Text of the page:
“When he first started coming home from school, talking about he learnt, my husband and I were so proud of him that we would cry”.
For 35-year-old Sok Seiha*, seeing her eldest son learn how to read and write was a joy like no other. At just seven years old, she had to drop out of school to work on the streets with her mother when her father died. Now illiterate and living below the poverty line, she dreams of a better future for her four children.
Growing up in Poipet city, located in Cambodia’s northwest, her son Sophos* first began attending school at ten years of age when he joined an education centre run by a Damnok Toek, a local charity. The centre, also supported by Aide et Action, offered him nutritious school meals, a safe space to play, and a quality education.
Now, at 14 years of age, Sophos is a top student and dreams of becoming a teacher. When he speaks of school, his whole face lights up. “I love everything about school,” he says smiling. “I especially love my teacher who explains everything clearly to me”.
In March last year, Seiha and her husband lost their jobs and had to sell the family’s smartphone to pay a smuggler to smuggle her husband across the border into Thailand in search of work. At the same time, Sophos’ school closed. Without a smartphone or TV to access distance learning programmes, Sophos’s only means of keeping up with his studies during school closures was through a weekly visit from his teacher.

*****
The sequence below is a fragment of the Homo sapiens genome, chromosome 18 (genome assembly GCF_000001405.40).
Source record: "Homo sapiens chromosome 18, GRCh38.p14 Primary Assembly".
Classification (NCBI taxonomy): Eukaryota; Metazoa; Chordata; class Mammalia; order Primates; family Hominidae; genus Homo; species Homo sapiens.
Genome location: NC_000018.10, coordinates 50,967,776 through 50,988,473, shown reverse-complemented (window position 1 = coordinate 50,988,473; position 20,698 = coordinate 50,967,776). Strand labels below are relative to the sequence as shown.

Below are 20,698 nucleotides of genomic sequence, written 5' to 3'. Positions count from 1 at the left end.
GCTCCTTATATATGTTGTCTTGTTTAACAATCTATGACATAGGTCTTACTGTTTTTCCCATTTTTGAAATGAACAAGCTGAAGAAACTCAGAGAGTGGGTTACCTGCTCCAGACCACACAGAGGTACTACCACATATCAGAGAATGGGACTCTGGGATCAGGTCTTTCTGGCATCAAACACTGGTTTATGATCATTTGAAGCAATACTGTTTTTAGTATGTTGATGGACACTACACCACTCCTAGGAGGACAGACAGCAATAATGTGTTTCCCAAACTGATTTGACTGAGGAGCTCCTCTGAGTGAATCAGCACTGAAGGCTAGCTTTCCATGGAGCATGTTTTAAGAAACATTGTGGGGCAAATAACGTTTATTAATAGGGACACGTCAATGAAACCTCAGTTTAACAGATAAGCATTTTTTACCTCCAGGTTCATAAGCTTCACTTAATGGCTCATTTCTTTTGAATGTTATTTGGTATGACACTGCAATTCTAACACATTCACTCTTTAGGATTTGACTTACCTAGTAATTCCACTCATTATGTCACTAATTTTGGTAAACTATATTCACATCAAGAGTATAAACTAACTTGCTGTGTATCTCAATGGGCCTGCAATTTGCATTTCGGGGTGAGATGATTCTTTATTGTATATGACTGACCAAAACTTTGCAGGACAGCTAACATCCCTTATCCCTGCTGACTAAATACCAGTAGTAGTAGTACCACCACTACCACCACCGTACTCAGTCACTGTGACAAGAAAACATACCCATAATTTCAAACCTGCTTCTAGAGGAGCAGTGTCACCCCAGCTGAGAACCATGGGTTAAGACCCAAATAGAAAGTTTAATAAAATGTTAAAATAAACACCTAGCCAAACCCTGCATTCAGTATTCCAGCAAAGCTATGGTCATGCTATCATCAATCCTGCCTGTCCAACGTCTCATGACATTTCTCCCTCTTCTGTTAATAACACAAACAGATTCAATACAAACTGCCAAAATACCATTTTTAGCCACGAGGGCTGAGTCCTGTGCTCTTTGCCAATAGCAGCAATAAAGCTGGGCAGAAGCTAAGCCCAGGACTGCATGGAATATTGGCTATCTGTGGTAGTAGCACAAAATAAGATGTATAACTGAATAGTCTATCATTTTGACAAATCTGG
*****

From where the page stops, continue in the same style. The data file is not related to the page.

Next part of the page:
Despite her loss of income and her husband’s absence, Seiha is still determined to keep her children in school even if it’s a cost she can’t afford.
Aide et Action, leading The Consortium For Out Of School Children, in partnership with Educate A Child (EAC), a global programme of the Education Above All Foundation, is committed to ensuring the continuity of education for students like Sophos during school closures. To ensure the continuity of his education, we have been distributing emergency aid in the form of food, hygiene, and educational supplies during the pandemic. For Seiha and Sophos, this support is a lifeline.
Seiha featured in a longer article written by Aide et Action in partnership with Southeast Asia Globe to highlight the barriers to education in Cambodia.
* Names of children and vulnerable adults have been changed.